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Thread: Teensy 4.1 DMA priorities and preemption

  1. #1

    Teensy 4.1 DMA priorities and preemption

    Does anyone have any practical experience with DMA, priorities and preemption on Teensy 4/4.1?

    I have a process that reads out FlexIO shift registers with a DMA into a larger buffer(s) in local memory. Once the buffer is full (interrupt is triggered), I switch to the next one and do a copy from that filled readout buffer to a larger one living in EXTMEM (reading directly to the buffer in EXTMEM doesn't really work, I believe the EXTMEM is just too slow to handle how the data is read).

    Inside the interrupt handler fired when the readout buffer is fill, I can just do a memcpy to that large buffer in EXTMEM and it works just fine. But since I also need to do some processing on the data in that buffer elsewhere, I would prefer not to stall the CPU and use another DMA for that copy. But this is when things start to break.

    I can kick off that copy DMA, but when I do, the one that reads the data from FlexIO starts hitching - it skips some beats and misses some data. The main suspect is how DMA channels are handled internally - they aren't really running concurrently, but rather there's an arbitration mechanism that picks the one to execute given cycle. And my thinking is that the DMA performing the copy is taking place when the readout should be happening, which makes it miss some of the data.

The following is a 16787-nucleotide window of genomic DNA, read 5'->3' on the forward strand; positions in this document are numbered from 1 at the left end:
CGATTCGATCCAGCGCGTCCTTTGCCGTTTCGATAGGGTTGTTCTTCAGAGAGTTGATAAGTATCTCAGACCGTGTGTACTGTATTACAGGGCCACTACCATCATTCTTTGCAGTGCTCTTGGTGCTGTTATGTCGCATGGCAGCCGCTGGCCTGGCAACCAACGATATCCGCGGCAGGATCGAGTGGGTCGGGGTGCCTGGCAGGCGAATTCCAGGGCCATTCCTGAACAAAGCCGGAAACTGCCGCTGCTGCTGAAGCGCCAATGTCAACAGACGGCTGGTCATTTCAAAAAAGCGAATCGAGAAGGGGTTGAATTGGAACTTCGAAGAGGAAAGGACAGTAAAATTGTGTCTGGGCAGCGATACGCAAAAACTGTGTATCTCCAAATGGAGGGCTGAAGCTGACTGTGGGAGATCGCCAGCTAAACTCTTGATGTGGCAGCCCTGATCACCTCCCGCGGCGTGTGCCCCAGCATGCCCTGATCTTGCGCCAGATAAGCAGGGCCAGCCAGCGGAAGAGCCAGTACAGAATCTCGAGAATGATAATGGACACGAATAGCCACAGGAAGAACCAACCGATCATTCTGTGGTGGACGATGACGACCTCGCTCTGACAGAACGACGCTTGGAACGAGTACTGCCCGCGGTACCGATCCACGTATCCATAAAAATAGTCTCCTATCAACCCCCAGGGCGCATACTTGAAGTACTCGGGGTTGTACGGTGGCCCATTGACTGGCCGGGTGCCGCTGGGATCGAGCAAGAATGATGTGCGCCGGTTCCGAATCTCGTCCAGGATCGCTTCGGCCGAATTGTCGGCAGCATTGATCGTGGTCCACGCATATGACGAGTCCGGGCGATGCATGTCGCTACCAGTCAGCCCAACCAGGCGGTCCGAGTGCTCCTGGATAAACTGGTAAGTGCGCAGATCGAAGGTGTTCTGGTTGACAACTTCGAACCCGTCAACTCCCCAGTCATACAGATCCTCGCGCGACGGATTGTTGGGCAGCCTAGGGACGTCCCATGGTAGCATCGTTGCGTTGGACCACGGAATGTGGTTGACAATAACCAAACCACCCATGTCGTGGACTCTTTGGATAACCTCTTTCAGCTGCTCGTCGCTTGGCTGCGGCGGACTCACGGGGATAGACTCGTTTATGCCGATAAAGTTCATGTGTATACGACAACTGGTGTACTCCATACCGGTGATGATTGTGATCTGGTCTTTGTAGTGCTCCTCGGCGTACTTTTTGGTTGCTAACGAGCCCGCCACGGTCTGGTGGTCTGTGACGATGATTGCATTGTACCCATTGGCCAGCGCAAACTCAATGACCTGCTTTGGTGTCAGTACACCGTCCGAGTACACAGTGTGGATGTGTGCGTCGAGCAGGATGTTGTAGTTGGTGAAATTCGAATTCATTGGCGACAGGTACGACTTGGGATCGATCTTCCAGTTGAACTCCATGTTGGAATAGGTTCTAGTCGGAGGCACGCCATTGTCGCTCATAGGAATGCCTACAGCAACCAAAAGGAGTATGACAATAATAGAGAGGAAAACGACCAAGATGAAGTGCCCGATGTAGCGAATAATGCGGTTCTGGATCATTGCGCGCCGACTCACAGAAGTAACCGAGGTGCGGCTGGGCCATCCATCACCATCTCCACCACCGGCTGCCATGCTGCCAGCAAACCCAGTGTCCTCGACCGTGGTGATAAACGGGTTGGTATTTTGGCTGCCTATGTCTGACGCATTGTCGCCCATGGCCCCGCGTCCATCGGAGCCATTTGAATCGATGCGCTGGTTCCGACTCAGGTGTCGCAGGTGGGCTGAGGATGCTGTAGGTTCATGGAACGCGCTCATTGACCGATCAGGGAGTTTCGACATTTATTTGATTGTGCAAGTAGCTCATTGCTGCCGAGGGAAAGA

Technically, IMXRT1060 has two schemes for arbitration DMA request: priority based (on by default) and round-robin. Then, on top of that, the priority based one allows for configuring preemption: whether each channel can be suspended by a higher priority request and if a channel can suspend lower priority channels. But that doesn't really seem to do much: setting the "copy-out" DMA to be lower priority than the "readout", and setting its ECP bit (so that it can be suspended by the higher priority channels) doesn't really change much in the timings - they *are* different, that's for sure, but the the readouts still hitch.

    Has anyone had any more luck with playing with the priority and preemption settings and would like to share their experiences?

  2. #2
    Ok, maybe slightly different (somewhat related though) question

    Does anyone know if there's any control over arbitration of access to EXTMEM? For example, IOMUX has the bits in IOMUXC_GPR_GPR2 register to control the priorities of access through AHB and DMA - is anyone aware of similar settings for FlexSPI? Or some other mechanism that would make FlexSPI pick DMA requests with higher priority?

  3. #3
    Senior Member PaulStoffregen's Avatar
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    Quote Originally Posted by miciwan View Post
    Has anyone had any more luck with playing with the priority and preemption settings and would like to share their experiences?